We are pleased at the interest in SCOPE from students and our international colleagues and welcome the opportunity to extend the conversation about student interest in primary care careers. Geier, Frese, and Deutch’s description of LeiKA’s social component is very similar to what we have done in the SCOPE program. All of our students and faculty were invited to a potluck every spring and fall at a faculty member’s house to foster connections with one another. Our workshops also served a social function; breakfast or dinner was served, depending on the time of day, and the workshop structure encouraged discussion and interaction. Ford’s dissertation research (unpublished) has confirmed that the social aspects of SCOPE, both formal and informal, influenced student career choice, particularly in encouraging primary care career persistence in students.
We found it challenging to assess changes to institutional perceptions of primary care. Anecdotally we heard from clerkship directors and other teaching faculty that SCOPE students were more responsible and more engaged than the typical student and proved to be excellent ambassadors not only for SCOPE but also for primary care. Perhaps more telling was the increased faculty interest in adding SCOPE clinic spots for students in specialty areas such as Oncology and Psychiatry. While SCOPE was originally conceived solely as a primary care–focused project, we found that many of the principles we emphasized had applicability across a variety of disciplines. Additionally, Ford’s dissertation research (unpublished) found that students who participated in SCOPE but did not ultimately choose a primary care career described a greater appreciation for the contributions primary care physicians make to the health care system and an increased commitment to partner effectively with their primary care colleagues. Our hope is that SCOPE’s participants continue to be agents of change regarding primary care attitudes in their residencies and future practices.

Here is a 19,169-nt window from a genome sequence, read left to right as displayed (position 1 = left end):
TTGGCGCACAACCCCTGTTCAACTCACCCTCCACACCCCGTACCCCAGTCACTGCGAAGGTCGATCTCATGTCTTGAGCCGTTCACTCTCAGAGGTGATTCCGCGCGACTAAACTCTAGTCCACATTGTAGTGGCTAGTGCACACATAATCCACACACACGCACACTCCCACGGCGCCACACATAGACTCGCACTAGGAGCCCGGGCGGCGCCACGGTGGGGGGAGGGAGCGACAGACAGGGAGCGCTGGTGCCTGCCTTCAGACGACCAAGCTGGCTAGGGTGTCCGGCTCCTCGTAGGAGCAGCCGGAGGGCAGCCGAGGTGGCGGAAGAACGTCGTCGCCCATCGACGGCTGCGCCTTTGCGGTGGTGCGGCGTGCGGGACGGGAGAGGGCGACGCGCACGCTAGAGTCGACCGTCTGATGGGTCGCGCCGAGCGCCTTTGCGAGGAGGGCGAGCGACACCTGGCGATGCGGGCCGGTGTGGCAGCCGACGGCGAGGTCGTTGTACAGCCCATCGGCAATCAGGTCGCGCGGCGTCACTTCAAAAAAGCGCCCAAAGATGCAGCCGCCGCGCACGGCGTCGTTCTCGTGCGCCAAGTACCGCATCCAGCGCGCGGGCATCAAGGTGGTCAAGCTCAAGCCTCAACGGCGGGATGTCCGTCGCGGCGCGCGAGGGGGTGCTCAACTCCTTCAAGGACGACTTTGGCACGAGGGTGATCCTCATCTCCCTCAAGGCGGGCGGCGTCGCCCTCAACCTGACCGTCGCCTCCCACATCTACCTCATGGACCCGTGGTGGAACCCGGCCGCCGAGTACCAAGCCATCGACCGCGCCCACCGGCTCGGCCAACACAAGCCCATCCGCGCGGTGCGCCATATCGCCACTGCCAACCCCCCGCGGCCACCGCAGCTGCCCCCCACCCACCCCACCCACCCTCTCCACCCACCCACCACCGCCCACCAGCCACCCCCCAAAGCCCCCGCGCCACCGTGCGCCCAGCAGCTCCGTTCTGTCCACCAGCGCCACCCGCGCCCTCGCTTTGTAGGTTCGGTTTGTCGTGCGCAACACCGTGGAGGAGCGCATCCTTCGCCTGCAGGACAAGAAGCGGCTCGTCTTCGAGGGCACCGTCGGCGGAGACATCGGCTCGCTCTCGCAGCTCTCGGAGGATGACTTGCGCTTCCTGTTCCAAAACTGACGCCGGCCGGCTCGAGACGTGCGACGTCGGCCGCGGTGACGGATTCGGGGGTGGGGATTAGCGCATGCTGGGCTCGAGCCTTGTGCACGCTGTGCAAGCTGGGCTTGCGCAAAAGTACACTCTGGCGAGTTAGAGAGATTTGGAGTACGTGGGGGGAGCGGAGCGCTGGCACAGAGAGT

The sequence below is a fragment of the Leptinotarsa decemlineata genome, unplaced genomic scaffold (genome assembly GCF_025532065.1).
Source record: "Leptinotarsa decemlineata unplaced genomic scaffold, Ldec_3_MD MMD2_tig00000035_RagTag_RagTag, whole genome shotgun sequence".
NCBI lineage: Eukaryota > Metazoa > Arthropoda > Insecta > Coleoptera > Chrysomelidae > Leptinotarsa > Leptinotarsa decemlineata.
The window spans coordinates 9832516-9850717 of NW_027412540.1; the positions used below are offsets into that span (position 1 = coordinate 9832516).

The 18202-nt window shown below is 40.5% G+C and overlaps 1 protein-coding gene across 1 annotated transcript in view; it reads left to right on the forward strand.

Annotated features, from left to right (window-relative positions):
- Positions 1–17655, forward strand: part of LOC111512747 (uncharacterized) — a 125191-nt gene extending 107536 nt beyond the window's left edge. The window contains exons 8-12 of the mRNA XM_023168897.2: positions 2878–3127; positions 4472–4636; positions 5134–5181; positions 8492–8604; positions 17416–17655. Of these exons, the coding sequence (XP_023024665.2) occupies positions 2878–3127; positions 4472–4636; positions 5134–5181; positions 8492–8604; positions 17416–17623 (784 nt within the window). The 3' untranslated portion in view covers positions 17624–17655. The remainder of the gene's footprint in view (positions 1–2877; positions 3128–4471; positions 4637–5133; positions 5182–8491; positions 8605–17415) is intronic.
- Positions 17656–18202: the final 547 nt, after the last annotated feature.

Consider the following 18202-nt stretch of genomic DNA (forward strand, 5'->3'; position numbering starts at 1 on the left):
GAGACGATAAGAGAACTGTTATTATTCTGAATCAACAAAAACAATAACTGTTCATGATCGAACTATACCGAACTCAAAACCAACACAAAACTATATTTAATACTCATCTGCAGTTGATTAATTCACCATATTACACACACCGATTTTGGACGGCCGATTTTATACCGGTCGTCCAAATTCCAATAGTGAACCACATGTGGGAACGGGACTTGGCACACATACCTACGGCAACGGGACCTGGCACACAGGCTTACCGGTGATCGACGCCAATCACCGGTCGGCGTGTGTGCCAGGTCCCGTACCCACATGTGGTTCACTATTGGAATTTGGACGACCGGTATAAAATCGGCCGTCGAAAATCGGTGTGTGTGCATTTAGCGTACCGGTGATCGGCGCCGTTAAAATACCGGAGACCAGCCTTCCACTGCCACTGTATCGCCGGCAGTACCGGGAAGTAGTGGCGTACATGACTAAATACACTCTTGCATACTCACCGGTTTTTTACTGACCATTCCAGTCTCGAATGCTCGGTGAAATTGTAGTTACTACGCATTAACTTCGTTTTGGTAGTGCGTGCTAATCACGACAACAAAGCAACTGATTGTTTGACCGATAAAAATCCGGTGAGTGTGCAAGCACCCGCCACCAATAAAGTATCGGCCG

Regarding factors that influenced students’ choice not to participate in SCOPE during third year, we found that scheduling concerns were a frequently cited reason. To participate in SCOPE during third year, students were limited in the number of away rotations they could take, and some students worried they would not gain the diversity of experiences they desired without those away rotations. Another barrier to continued participation was the inability to keep working with the same preceptor. Students formed relationships with their preceptors and were sometimes reluctant to switch to a new person if their preceptor left the university or their schedule became incompatible with SCOPE.
Our application process was less focused on selecting students who expressed a strong interest in primary care than in selecting students who were patient-centered and recognized the role physicians play in addressing health disparities. The scenarios in the multiple mini interviews were designed to gauge the students’ communication and teamwork skills, traits that are important in any physician. Given the relatively small number of students SCOPE could take each year, our goal was to admit students who showed promise as patient-centered, compassionate physicians and help them grow. It is difficult to know if keeping a random application process would have attracted more undecided or specialty-leaning students. Bennett and Phillips’1 conceptual model of student career choice suggests that undecided and primary care positive but not committed students hold the greatest promise for increasing the primary care workforce.